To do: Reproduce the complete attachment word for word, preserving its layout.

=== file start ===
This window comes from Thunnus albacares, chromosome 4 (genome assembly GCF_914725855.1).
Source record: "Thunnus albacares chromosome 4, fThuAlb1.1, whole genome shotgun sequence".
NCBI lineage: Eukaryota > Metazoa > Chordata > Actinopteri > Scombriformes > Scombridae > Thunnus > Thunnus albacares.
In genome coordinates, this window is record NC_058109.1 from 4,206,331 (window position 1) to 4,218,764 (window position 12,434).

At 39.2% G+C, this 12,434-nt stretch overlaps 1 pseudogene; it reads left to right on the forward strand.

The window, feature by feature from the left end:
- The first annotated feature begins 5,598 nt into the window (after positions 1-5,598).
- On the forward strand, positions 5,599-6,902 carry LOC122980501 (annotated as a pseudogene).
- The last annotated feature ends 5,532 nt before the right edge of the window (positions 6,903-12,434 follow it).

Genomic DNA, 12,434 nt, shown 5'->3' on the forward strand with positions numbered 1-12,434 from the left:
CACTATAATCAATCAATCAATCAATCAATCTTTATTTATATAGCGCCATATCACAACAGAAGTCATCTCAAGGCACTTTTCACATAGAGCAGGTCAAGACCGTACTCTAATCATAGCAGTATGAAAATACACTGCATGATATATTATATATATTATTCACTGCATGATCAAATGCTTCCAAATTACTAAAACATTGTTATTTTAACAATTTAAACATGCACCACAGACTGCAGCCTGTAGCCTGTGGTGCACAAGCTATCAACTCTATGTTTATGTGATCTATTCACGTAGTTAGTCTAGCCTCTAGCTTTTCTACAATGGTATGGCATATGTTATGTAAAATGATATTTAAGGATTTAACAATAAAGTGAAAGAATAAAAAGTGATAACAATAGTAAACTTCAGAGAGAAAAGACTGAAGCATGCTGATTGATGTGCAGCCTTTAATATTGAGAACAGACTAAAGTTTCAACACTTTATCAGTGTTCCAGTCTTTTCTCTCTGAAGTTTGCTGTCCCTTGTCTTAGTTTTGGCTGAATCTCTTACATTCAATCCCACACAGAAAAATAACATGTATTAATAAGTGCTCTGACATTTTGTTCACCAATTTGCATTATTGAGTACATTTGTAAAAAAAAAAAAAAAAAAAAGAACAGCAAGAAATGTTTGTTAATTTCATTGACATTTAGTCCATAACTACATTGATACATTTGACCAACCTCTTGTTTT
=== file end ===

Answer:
This window comes from Thunnus albacares, chromosome 4 (genome assembly GCF_914725855.1).
Source record: "Thunnus albacares chromosome 4, fThuAlb1.1, whole genome shotgun sequence".
NCBI lineage: Eukaryota > Metazoa > Chordata > Actinopteri > Scombriformes > Scombridae > Thunnus > Thunnus albacares.
In genome coordinates, this window is record NC_058109.1 from 4,206,331 (window position 1) to 4,218,764 (window position 12,434).

At 39.2% G+C, this 12,434-nt stretch overlaps 1 pseudogene; it reads left to right on the forward strand.

The window, feature by feature from the left end:
- The first annotated feature begins 5,598 nt into the window (after positions 1-5,598).
- On the forward strand, positions 5,599-6,902 carry LOC122980501 (annotated as a pseudogene).
- The last annotated feature ends 5,532 nt before the right edge of the window (positions 6,903-12,434 follow it).

Genomic DNA, 12,434 nt, shown 5'->3' on the forward strand with positions numbered 1-12,434 from the left:
CACTATAATCAATCAATCAATCAATCAATCTTTATTTATATAGCGCCATATCACAACAGAAGTCATCTCAAGGCACTTTTCACATAGAGCAGGTCAAGACCGTACTCTAATCATAGCAGTATGAAAATACACTGCATGATATATTATATATATTATTCACTGCATGATCAAATGCTTCCAAATTACTAAAACATTGTTATTTTAACAATTTAAACATGCACCACAGACTGCAGCCTGTAGCCTGTGGTGCACAAGCTATCAACTCTATGTTTATGTGATCTATTCACGTAGTTAGTCTAGCCTCTAGCTTTTCTACAATGGTATGGCATATGTTATGTAAAATGATATTTAAGGATTTAACAATAAAGTGAAAGAATAAAAAGTGATAACAATAGTAAACTTCAGAGAGAAAAGACTGAAGCATGCTGATTGATGTGCAGCCTTTAATATTGAGAACAGACTAAAGTTTCAACACTTTATCAGTGTTCCAGTCTTTTCTCTCTGAAGTTTGCTGTCCCTTGTCTTAGTTTTGGCTGAATCTCTTACATTCAATCCCACACAGAAAAATAACATGTATTAATAAGTGCTCTGACATTTTGTTCACCAATTTGCATTATTGAGTACATTTGTAAAAAAAAAAAAAAAAAAAAGAACAGCAAGAAATGTTTGTTAATTTCATTGACATTTAGTCCATAACTACATTGATACATTTGACCAACCTCTTGTTTT